Travel industry getting enlightened to yoga vacations
Don’t just take a vacation. Change your life. The purveyors of yoga and wellness vacations promise more than mere relaxation, they promise transformation.Ask why someone would choose a yoga vacation — and the meditation, body contortions and discipline that goes with it — and the answer repeats: People go for life-changing experiences. Three years ago, Tiffanie Archie, a senior project manager at an online financial services firm in Washington, D.C., decided to take a vacation to the Miraval resort outside Tucson, Ariz. Miraval — in which AOL co-founder Steve Case bought a majority stake in 2005 — aims to take the spa experience into something more spiritual and holistic.
Now Archie says her vacation has become about more than de-stressing from work and daily life. It’s as much about “finding inner peace.”
From luxury hotel resorts to rustic retreats, yoga offerings and yoga-centric vacations have increasingly become a carrot to lure vacationers that want more than a fabulous place to stay and entertainment. The past five years have seen growth in yoga vacations that is emblematic of a larger trend in the travel industry, says Allen Kay, spokesman for the Travel Industry Association.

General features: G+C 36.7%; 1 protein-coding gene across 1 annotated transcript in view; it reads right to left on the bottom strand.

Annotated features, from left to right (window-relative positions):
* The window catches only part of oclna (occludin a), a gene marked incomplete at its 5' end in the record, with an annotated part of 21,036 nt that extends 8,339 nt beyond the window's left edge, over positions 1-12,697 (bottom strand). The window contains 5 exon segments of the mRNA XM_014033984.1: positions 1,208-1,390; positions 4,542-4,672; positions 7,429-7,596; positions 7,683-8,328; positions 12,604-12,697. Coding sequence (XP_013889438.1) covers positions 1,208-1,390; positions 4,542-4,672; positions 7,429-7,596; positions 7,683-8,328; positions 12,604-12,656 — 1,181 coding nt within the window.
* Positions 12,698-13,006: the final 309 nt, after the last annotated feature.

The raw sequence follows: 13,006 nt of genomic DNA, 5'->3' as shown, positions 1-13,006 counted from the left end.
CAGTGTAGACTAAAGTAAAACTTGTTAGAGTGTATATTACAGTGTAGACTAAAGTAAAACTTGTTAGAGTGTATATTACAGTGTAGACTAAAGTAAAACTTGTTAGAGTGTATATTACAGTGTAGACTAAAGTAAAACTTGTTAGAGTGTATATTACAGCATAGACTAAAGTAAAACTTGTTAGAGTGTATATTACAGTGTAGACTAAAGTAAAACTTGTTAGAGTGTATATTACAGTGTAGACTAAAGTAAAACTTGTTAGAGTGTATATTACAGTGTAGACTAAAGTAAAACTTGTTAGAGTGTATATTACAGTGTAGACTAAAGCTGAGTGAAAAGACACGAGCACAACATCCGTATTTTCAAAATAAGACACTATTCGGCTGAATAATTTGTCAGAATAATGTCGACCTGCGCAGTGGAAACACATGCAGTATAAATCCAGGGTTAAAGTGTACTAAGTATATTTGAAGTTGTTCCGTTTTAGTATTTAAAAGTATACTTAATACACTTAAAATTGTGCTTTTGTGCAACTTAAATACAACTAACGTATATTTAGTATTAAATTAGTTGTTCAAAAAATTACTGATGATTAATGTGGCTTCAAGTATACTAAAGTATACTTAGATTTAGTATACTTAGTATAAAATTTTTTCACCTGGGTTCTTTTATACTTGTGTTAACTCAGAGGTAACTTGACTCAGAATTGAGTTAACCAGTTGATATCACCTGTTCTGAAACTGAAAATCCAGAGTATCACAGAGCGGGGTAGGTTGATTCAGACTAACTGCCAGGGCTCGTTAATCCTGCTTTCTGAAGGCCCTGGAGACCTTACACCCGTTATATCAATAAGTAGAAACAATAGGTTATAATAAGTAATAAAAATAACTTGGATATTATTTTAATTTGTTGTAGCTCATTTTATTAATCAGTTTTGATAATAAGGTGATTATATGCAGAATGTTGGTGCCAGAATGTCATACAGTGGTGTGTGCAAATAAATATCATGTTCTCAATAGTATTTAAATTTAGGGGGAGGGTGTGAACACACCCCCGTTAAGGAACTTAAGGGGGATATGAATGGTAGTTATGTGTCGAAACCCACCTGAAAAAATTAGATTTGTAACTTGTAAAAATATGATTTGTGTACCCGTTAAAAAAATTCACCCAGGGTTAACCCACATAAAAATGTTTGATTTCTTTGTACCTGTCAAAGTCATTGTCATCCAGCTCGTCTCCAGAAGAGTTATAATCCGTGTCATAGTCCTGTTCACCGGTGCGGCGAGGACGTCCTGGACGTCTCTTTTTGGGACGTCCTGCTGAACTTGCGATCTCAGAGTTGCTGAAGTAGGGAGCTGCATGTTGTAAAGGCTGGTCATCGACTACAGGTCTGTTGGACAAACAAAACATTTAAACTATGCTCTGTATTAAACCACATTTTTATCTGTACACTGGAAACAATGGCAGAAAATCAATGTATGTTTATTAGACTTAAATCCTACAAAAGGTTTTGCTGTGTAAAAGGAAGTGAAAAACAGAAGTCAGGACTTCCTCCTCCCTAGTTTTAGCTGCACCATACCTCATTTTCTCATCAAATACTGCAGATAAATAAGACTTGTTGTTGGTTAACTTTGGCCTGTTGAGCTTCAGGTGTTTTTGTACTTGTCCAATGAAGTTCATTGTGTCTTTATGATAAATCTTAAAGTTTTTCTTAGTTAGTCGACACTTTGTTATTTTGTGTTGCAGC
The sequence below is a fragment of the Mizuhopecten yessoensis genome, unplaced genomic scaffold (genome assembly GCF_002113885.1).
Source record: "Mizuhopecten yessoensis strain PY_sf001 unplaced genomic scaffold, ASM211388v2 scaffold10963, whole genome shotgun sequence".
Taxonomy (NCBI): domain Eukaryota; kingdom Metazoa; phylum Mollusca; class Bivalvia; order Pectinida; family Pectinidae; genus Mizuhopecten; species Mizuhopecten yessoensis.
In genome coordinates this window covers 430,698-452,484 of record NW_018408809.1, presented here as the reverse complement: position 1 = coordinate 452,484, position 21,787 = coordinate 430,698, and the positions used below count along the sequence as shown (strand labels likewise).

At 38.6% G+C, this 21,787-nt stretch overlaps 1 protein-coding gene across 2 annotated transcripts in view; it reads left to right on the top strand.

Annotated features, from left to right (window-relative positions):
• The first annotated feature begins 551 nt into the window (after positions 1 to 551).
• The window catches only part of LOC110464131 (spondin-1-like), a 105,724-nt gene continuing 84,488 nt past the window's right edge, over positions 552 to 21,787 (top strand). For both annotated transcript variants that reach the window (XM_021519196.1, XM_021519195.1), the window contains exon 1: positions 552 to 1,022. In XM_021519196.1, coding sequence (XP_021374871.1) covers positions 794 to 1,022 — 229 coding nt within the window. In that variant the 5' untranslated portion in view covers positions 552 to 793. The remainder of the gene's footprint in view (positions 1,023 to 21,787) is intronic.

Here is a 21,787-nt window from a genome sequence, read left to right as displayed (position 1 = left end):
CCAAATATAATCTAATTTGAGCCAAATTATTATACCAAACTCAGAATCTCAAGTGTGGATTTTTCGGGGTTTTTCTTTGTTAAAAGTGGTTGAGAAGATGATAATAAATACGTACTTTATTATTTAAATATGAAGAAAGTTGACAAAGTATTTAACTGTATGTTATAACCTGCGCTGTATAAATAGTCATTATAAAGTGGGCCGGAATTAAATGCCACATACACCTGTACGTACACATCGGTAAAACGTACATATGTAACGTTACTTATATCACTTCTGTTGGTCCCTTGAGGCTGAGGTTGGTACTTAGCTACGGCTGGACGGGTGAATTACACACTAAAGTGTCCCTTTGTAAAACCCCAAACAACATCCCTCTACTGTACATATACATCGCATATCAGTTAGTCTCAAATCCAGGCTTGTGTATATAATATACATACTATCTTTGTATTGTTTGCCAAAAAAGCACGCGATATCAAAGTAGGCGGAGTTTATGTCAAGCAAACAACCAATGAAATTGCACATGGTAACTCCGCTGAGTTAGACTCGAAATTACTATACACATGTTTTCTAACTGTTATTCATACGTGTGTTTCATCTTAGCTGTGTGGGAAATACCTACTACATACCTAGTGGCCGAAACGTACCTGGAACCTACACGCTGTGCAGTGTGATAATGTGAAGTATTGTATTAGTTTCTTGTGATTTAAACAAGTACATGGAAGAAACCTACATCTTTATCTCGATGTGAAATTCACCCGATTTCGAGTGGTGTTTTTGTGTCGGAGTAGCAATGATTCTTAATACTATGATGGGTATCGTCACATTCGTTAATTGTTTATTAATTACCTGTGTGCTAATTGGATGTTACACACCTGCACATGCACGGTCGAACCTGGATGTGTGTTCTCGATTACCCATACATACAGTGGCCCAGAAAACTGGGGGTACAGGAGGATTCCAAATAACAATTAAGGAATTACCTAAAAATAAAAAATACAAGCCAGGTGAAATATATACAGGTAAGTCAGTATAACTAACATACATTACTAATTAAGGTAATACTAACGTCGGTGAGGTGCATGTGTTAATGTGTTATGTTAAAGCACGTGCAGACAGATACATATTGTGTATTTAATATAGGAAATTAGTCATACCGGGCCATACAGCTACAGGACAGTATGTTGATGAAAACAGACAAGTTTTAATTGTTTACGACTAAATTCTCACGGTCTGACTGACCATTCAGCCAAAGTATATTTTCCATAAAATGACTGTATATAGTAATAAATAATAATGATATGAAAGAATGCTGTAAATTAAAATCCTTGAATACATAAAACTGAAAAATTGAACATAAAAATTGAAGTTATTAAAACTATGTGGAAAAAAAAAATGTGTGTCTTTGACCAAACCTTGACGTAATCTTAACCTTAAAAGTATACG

Yoga vacations come in many incarnations. The high end can range from packages at luxury resorts to all-inclusive vacations to India, Chile, Bali or elsewhere. The spectrum of choices includes more austere retreats that offer the bare bones — more meditation than amenities — and cost much less.
The Feathered Pipe has been offering yoga retreats at its ranches in Montana since 1975.
In October, the Feathered Pipe will bring about 30 people on a 10-day, $8,000 trip to a resort in Kerala, India, headlined by popular yoga personalities Rodney Yee and Colleen Saidman. Ted McDonald started his business, Adventure Yoga Retreats, in Santa Monica, Calif., in 2005 with the idea of combining the market appeal of adventure travel with yoga. The idea was to market to “the people who know yoga is beneficial but who aren’t yogis … (and) tap into a whole market of people who travel, who love to be healthy.” Full Article